The UK dairy industry cannot continue to be led by the amount that farmers produce if it is to be profitable, the chief executive of Muller Milk & Ingredients has warned, suggesting it is looking to reduce the amount of liquid milk it purchases.
Speaking at the Dairy Industry Newsletter conference in central London, Patrick Müller said the liquid milk industry is at tipping point due to a lack of profitability.
With consumption of milk in decline, he said supermarkets, processors and farmers need to work together to create more value-added products and export more if they are all to remain profitable.
“We have to get rid of all the cost that is not seen as value added for customers,” said Dr Müller, explaining the company is also exploring more long-term strategic partnerships and looking at how it can make further savings to the cost of milk transportation.
The company currently has the exclusive contract to supply liquid milk to a number of supermarkets, including Sainsbury’s and Tesco, alongside its highly popular own-label yoghurt and dessert range.
Farmgate milk production hit a 30-year high this spring, as a mild winter and early spring saw production from grass race ahead. Müller responded by cutting its non-aligned price for March to 26.25p/litre, and has since held it at that level, below some of its rivals.
Dr Muller suggested the company may look to expand its offering of farmer contracts in future to offer both itself and farmers more certainty on pricing.
Müller launched a fixed-price contract 12 months ago for non-aligned farmers to commit up to half their milk production for three years at 28p/litre, and a futures price-linked contract in 2017.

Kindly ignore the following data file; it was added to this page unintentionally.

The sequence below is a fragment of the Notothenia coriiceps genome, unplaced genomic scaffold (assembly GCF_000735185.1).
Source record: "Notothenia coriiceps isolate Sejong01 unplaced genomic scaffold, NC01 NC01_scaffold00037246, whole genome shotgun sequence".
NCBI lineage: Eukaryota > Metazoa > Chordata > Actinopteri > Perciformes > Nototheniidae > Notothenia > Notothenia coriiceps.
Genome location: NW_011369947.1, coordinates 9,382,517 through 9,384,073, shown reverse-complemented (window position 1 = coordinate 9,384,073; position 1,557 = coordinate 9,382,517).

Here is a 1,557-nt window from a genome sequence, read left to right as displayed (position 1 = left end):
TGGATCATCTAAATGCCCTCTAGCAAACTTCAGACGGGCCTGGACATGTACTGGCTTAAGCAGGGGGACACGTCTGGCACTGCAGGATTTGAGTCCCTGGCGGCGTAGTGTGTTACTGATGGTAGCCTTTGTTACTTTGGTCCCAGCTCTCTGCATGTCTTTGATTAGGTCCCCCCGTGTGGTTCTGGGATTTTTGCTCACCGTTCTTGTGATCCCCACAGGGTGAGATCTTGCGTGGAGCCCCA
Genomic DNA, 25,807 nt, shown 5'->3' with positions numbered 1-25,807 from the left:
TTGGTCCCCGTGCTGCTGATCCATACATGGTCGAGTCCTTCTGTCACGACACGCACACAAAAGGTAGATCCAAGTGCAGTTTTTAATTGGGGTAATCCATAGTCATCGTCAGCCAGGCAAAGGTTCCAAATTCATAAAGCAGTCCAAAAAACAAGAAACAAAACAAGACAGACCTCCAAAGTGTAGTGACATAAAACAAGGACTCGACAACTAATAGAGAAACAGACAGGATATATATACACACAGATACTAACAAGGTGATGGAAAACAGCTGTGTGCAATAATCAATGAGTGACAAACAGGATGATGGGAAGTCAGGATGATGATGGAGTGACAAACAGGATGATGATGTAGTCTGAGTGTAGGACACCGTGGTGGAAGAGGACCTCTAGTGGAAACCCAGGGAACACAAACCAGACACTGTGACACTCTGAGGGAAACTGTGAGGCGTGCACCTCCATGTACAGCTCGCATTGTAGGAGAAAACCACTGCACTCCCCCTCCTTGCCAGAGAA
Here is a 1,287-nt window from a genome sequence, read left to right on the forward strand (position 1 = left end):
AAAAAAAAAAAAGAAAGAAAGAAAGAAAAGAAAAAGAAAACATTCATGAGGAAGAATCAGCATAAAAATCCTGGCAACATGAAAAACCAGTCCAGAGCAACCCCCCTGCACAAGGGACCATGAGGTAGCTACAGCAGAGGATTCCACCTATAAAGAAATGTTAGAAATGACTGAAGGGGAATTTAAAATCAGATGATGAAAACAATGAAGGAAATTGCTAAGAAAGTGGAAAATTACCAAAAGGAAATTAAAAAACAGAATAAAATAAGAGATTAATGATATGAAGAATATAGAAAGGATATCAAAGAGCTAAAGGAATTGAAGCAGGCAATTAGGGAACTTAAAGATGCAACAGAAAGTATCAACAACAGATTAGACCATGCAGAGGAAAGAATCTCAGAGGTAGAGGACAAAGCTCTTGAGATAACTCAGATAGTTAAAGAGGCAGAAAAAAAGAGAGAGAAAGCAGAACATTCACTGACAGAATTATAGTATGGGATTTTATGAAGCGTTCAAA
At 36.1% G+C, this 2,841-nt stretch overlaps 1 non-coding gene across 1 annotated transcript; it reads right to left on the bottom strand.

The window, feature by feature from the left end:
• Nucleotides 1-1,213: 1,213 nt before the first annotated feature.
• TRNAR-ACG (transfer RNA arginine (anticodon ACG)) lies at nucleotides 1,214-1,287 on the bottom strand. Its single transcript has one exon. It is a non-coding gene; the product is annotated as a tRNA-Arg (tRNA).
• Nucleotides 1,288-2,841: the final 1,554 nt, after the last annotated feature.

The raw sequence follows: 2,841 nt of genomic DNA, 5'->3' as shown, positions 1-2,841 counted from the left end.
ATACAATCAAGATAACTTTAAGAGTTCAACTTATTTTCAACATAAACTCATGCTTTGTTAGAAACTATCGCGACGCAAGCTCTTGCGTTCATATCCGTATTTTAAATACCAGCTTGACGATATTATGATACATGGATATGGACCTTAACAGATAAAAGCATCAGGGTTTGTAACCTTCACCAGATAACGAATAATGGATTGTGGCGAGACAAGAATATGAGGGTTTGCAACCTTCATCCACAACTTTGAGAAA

Sale of milk in decline
The volume of milk sold in the UK fell by 70m litres last year (a 1.7% decline), as tea and breakfast cereal consumption declined and more consumers chose alternative plant-based products to add to their coffee.
Globally, 15% of the dairy market is now made up of non-dairy alternatives, with a 50% increase in sales of non-dairy cheese, cream, butter, yoghurt and ice cream in the US in 2018.
“If we don’t listen to what consumers want, we have a problem,” said Dr Müller. “I am an absolute, firm believer that every successful business has to be demand-led.”
The company announced in February it was to make £100m in savings as part of a cost-cutting programme called Project Darwin, and confirmed at the end of April that this included a consultation on the viability of its six processing sites.
A company spokesman said the consultation would end by mid-June and the firm would then take time to consider the findings before arriving at any decision.
However, the site earmarked as being most likely to close is Foston, in south Derbyshire, according to the factory workers union Usdaw.
Where could extra dairy demand come from?
Despite gloom around the decline in liquid milk consumption, there are still major opportunities for British dairy companies to place more product domestically and abroad, according to Nicholas Saphir, chairman of organic dairy co-operative Omsco.
The UK imports milk products worth £1.2bn/year, in contrast to other north European countries that are chiefly exporters, which processors could go further to replace.
However, it will not be until exports increase that domestic prices will show significant improvement, as it will force supermarkets locked in a low price strategy to pay more for milk or lose it to a more lucrative market, Mr Saphir said.
With the global organic dairy market growing at 10% a year, to a value of $90bn last year, this is one sector that can be targeted, he said.
The value of organic sales are also growing in the UK, with cheese and butter volumes up, while yoghurt and milk is static.
Dairy is well positioned to adapt from a liquid-led sector to one that is focused on value-added propositions, agreed Fonterra’s European sales director, Francis Reid.
The company is developing partnerships with a number of European dairy processors to create Fonterra products using locally produced milk.
He said processors had three key growth areas around which they can market a positive story of dairy; nutritional drinks for the medical sector and to support healthy aging, products for sports and active lifestyles, and infant formula.
A number of these products uses whey – a byproduct of which Europe produces 9m tonnes/year, although the majority is still fed to pigs.
This is in contrast to the New Zealand dairy sector, which is already putting all the whey it produces into high-value products.